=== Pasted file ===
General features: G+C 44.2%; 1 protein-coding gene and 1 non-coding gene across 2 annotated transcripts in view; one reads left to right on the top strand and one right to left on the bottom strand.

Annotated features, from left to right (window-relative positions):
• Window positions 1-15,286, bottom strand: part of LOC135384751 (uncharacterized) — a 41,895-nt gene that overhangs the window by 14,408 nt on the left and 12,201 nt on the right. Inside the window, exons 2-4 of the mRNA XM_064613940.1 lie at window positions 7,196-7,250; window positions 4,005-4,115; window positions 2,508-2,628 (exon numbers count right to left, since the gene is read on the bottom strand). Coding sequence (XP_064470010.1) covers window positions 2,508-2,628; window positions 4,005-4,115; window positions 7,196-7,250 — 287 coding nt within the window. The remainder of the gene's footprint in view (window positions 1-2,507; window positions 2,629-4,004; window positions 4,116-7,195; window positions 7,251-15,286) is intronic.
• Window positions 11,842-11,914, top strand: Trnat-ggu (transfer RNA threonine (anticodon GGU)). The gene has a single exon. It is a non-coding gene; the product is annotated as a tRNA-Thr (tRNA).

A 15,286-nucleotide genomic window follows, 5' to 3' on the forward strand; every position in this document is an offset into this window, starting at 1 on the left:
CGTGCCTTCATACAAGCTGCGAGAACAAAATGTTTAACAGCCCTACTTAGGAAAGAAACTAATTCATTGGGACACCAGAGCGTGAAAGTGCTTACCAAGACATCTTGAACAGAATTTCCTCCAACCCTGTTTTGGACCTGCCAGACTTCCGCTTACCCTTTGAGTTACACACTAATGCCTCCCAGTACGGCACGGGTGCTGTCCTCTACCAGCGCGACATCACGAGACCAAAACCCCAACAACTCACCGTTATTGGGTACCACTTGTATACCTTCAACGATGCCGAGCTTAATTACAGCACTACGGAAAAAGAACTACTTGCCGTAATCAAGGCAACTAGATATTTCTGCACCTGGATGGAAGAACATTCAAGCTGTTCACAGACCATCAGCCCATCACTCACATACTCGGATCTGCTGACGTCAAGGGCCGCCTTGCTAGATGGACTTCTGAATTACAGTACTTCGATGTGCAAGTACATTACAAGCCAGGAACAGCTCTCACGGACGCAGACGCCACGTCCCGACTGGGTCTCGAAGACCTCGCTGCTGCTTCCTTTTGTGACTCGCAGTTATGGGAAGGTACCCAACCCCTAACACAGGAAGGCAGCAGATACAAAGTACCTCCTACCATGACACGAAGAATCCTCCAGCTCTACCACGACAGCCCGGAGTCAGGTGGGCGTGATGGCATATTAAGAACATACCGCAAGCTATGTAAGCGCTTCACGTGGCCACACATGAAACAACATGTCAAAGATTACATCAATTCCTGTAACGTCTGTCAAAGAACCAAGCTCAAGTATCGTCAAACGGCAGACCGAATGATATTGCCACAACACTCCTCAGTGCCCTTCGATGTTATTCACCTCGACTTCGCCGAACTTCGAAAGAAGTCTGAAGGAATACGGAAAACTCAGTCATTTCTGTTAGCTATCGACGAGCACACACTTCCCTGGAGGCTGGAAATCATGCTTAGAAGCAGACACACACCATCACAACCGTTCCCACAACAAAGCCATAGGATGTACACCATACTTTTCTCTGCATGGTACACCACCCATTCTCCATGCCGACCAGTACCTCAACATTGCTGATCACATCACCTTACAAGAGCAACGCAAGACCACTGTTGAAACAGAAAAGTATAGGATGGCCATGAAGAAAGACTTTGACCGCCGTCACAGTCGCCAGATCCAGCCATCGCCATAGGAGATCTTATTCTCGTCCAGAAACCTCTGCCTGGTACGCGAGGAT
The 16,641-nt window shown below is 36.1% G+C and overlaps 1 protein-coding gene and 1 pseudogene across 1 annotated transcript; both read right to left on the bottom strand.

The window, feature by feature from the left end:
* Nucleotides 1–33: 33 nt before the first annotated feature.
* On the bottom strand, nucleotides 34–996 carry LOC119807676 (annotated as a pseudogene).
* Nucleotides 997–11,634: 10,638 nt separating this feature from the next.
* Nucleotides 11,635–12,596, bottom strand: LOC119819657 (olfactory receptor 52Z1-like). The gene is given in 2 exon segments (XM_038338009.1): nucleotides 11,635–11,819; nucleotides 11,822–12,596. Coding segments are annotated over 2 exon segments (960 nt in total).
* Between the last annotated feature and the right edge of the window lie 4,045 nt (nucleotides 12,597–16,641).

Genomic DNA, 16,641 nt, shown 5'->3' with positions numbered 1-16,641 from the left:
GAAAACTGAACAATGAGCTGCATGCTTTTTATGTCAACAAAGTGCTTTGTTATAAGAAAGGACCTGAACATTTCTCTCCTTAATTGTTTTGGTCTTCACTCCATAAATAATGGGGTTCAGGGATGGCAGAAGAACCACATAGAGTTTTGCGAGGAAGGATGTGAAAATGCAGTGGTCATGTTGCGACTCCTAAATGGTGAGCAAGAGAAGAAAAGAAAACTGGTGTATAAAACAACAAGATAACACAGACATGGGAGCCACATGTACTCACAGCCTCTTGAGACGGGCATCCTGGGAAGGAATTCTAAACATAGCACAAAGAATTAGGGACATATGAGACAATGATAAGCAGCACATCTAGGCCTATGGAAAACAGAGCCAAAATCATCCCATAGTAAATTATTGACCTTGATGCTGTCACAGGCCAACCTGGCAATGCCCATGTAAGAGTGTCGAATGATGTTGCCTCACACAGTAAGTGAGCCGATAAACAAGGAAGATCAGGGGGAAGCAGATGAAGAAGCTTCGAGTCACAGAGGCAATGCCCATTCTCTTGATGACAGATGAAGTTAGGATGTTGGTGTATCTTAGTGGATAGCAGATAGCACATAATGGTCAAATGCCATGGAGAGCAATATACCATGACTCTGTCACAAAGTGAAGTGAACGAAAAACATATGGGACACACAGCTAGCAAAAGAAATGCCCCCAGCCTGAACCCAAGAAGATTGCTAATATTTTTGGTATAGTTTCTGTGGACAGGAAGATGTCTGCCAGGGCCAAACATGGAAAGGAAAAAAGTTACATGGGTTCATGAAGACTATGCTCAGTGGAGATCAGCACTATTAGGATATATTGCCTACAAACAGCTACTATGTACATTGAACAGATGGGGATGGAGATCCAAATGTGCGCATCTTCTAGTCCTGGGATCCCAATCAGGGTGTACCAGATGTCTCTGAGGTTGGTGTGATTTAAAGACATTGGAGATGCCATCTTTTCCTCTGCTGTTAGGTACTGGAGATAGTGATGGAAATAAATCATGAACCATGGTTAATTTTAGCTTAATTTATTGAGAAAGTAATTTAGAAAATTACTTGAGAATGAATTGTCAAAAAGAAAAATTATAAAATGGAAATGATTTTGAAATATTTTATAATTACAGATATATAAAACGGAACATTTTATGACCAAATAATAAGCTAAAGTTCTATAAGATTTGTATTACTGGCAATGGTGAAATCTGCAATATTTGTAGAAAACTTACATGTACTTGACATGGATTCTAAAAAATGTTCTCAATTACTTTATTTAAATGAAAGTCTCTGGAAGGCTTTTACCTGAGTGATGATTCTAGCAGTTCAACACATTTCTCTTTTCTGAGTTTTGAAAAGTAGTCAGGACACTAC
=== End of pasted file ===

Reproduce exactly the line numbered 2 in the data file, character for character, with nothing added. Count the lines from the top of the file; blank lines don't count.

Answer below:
Annotated features, from left to right (window-relative positions):